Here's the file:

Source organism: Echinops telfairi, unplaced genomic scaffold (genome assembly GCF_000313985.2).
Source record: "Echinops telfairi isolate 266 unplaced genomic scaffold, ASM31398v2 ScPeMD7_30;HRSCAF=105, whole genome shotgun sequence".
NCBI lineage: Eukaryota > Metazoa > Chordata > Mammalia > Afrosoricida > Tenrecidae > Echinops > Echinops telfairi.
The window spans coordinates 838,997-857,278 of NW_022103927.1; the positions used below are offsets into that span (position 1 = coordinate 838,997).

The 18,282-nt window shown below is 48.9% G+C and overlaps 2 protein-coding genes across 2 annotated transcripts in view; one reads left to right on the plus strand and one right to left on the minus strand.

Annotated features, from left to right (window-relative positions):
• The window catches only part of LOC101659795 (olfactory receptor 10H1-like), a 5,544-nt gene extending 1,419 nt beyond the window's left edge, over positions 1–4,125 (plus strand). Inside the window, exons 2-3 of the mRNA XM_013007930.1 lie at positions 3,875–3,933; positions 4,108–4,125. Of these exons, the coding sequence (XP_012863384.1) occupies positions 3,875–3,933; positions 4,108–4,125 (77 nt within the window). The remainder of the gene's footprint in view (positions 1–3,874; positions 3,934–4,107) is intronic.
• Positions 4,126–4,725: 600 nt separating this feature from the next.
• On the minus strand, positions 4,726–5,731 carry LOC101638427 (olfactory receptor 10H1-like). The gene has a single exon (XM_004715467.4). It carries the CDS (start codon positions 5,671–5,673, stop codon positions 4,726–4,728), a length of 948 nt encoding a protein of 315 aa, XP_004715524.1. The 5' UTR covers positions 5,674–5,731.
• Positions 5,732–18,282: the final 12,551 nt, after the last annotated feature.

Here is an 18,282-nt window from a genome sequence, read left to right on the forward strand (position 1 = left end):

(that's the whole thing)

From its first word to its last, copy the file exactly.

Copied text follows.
Source organism: Echinops telfairi, unplaced genomic scaffold (genome assembly GCF_000313985.2).
Source record: "Echinops telfairi isolate 266 unplaced genomic scaffold, ASM31398v2 ScPeMD7_30;HRSCAF=105, whole genome shotgun sequence".
NCBI lineage: Eukaryota > Metazoa > Chordata > Mammalia > Afrosoricida > Tenrecidae > Echinops > Echinops telfairi.
The window spans coordinates 838,997-857,278 of NW_022103927.1; the positions used below are offsets into that span (position 1 = coordinate 838,997).

The 18,282-nt window shown below is 48.9% G+C and overlaps 2 protein-coding genes across 2 annotated transcripts in view; one reads left to right on the plus strand and one right to left on the minus strand.

Annotated features, from left to right (window-relative positions):
• The window catches only part of LOC101659795 (olfactory receptor 10H1-like), a 5,544-nt gene extending 1,419 nt beyond the window's left edge, over positions 1–4,125 (plus strand). Inside the window, exons 2-3 of the mRNA XM_013007930.1 lie at positions 3,875–3,933; positions 4,108–4,125. Of these exons, the coding sequence (XP_012863384.1) occupies positions 3,875–3,933; positions 4,108–4,125 (77 nt within the window). The remainder of the gene's footprint in view (positions 1–3,874; positions 3,934–4,107) is intronic.
• Positions 4,126–4,725: 600 nt separating this feature from the next.
• On the minus strand, positions 4,726–5,731 carry LOC101638427 (olfactory receptor 10H1-like). The gene has a single exon (XM_004715467.4). It carries the CDS (start codon positions 5,671–5,673, stop codon positions 4,726–4,728), a length of 948 nt encoding a protein of 315 aa, XP_004715524.1. The 5' UTR covers positions 5,674–5,731.
• Positions 5,732–18,282: the final 12,551 nt, after the last annotated feature.

Here is an 18,282-nt window from a genome sequence, read left to right on the forward strand (position 1 = left end):